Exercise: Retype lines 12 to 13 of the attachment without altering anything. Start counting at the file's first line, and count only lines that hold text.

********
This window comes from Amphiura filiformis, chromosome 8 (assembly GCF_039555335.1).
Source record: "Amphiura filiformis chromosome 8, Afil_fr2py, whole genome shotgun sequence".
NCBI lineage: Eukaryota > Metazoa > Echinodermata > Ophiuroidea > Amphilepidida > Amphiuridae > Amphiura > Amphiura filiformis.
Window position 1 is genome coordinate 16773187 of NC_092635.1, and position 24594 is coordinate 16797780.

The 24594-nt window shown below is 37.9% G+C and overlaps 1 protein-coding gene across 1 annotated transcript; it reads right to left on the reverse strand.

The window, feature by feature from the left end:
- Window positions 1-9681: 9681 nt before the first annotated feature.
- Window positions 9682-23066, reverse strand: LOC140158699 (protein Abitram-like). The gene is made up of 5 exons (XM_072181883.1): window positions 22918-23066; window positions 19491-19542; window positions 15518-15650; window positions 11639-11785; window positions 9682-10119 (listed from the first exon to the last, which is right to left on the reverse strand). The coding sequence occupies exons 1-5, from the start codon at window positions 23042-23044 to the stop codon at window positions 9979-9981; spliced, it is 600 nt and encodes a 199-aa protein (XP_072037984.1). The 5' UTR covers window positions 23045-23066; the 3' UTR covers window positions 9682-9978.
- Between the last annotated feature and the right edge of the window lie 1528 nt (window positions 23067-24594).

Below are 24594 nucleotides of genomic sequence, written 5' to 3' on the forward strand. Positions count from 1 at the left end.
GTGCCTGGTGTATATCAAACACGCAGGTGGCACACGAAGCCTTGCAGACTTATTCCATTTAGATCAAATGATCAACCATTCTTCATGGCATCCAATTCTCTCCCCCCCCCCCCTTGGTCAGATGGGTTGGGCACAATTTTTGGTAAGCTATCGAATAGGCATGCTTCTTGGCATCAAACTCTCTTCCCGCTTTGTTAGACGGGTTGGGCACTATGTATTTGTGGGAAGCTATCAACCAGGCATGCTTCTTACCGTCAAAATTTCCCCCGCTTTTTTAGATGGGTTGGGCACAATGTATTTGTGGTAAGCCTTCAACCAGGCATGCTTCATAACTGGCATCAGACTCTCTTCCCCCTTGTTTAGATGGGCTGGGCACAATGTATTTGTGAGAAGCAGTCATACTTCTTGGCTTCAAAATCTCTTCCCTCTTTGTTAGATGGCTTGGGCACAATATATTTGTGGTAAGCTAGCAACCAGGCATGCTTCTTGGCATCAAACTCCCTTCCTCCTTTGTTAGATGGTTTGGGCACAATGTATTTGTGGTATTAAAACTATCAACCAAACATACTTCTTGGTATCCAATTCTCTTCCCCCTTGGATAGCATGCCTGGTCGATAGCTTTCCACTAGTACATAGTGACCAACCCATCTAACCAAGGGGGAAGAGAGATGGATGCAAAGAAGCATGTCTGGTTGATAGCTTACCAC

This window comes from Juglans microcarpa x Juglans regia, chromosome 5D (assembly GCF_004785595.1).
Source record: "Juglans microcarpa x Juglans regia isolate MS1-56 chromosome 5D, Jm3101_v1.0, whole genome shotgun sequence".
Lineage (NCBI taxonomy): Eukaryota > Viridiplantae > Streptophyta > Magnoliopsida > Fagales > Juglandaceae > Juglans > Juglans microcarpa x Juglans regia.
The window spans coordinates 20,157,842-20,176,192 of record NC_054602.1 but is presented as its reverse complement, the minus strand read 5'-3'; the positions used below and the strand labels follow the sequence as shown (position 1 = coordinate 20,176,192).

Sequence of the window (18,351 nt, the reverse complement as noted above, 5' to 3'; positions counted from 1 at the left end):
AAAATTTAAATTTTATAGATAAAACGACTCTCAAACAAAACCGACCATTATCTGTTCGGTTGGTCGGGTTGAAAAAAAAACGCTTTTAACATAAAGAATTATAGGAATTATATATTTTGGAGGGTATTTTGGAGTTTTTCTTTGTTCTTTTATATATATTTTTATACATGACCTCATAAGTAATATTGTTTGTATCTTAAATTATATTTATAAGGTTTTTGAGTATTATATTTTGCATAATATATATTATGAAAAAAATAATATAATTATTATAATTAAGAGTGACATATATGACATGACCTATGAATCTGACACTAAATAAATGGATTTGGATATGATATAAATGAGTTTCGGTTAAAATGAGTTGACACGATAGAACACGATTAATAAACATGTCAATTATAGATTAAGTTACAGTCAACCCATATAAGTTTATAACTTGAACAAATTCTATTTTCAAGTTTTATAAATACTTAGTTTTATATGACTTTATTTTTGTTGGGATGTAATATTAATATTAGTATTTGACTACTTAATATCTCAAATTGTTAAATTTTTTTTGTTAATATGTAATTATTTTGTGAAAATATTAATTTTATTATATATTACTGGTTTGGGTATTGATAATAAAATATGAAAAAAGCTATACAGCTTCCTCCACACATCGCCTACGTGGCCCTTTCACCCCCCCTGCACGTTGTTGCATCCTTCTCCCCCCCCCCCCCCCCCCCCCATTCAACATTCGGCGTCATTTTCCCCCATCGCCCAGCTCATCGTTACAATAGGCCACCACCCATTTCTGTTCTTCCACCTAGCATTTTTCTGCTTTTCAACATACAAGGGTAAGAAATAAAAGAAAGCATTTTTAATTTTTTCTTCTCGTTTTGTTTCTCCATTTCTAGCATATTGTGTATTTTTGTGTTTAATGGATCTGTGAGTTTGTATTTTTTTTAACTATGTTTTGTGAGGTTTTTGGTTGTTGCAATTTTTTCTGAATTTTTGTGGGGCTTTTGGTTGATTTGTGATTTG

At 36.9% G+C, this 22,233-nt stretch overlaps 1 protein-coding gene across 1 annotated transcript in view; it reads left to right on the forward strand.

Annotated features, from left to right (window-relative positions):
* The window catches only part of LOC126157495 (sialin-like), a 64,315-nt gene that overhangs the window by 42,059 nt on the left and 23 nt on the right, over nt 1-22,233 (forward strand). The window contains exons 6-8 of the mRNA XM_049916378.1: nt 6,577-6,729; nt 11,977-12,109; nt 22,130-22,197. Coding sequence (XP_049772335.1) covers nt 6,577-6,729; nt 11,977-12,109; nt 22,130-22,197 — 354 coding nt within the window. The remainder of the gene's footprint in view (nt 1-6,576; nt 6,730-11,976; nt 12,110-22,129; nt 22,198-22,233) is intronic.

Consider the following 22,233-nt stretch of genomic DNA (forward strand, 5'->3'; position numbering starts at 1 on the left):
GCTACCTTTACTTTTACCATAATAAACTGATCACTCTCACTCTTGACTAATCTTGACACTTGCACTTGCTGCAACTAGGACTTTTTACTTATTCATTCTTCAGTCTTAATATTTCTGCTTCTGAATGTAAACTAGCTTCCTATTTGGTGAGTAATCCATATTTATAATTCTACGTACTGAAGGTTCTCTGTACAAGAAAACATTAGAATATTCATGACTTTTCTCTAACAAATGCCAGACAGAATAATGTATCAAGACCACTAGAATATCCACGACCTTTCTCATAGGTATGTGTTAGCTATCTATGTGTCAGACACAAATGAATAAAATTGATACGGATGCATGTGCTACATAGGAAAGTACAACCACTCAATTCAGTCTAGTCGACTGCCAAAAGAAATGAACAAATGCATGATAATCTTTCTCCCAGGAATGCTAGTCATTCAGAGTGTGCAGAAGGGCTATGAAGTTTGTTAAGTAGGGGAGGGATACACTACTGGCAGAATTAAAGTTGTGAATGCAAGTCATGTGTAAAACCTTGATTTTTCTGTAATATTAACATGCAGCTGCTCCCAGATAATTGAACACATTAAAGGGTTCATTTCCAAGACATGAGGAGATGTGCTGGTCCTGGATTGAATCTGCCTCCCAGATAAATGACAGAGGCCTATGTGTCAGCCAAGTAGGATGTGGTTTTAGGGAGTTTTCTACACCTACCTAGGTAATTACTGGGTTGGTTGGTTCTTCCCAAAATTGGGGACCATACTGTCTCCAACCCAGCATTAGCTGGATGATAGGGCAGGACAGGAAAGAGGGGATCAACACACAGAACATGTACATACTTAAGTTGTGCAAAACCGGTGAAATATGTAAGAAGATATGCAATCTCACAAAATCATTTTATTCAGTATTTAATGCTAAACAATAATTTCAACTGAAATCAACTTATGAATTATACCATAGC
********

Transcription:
This window comes from Juglans microcarpa x Juglans regia, chromosome 5D (assembly GCF_004785595.1).
Source record: "Juglans microcarpa x Juglans regia isolate MS1-56 chromosome 5D, Jm3101_v1.0, whole genome shotgun sequence".